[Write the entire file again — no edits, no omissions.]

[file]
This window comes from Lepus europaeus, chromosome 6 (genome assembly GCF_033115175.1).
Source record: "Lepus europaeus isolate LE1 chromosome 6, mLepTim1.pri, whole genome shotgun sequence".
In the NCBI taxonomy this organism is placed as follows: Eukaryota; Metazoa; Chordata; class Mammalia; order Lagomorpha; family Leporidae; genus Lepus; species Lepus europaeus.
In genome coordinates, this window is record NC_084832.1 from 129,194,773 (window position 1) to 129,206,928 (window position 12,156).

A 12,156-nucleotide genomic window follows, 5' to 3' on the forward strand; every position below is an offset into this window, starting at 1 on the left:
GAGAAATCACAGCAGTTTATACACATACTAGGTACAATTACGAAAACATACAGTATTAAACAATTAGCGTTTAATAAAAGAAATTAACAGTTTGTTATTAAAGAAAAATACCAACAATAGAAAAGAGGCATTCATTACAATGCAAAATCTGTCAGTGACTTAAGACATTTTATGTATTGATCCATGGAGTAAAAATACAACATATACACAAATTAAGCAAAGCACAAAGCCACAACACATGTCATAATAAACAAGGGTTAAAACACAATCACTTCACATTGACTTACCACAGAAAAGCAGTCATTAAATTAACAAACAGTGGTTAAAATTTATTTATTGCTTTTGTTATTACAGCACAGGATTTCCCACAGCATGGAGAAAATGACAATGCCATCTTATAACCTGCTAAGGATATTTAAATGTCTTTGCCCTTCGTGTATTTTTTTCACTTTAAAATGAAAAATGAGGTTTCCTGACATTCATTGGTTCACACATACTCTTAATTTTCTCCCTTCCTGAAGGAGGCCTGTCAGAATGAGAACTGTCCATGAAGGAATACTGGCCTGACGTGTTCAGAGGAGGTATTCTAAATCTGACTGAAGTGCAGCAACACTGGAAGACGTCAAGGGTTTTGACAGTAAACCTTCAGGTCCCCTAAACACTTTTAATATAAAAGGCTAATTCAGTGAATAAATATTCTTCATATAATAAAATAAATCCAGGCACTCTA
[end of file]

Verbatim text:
This window comes from Lepus europaeus, chromosome 6 (genome assembly GCF_033115175.1).
Source record: "Lepus europaeus isolate LE1 chromosome 6, mLepTim1.pri, whole genome shotgun sequence".
In the NCBI taxonomy this organism is placed as follows: Eukaryota; Metazoa; Chordata; class Mammalia; order Lagomorpha; family Leporidae; genus Lepus; species Lepus europaeus.
In genome coordinates, this window is record NC_084832.1 from 129,194,773 (window position 1) to 129,206,928 (window position 12,156).

A 12,156-nucleotide genomic window follows, 5' to 3' on the forward strand; every position below is an offset into this window, starting at 1 on the left:
GAGAAATCACAGCAGTTTATACACATACTAGGTACAATTACGAAAACATACAGTATTAAACAATTAGCGTTTAATAAAAGAAATTAACAGTTTGTTATTAAAGAAAAATACCAACAATAGAAAAGAGGCATTCATTACAATGCAAAATCTGTCAGTGACTTAAGACATTTTATGTATTGATCCATGGAGTAAAAATACAACATATACACAAATTAAGCAAAGCACAAAGCCACAACACATGTCATAATAAACAAGGGTTAAAACACAATCACTTCACATTGACTTACCACAGAAAAGCAGTCATTAAATTAACAAACAGTGGTTAAAATTTATTTATTGCTTTTGTTATTACAGCACAGGATTTCCCACAGCATGGAGAAAATGACAATGCCATCTTATAACCTGCTAAGGATATTTAAATGTCTTTGCCCTTCGTGTATTTTTTTCACTTTAAAATGAAAAATGAGGTTTCCTGACATTCATTGGTTCACACATACTCTTAATTTTCTCCCTTCCTGAAGGAGGCCTGTCAGAATGAGAACTGTCCATGAAGGAATACTGGCCTGACGTGTTCAGAGGAGGTATTCTAAATCTGACTGAAGTGCAGCAACACTGGAAGACGTCAAGGGTTTTGACAGTAAACCTTCAGGTCCCCTAAACACTTTTAATATAAAAGGCTAATTCAGTGAATAAATATTCTTCATATAATAAAATAAATCCAGGCACTCTA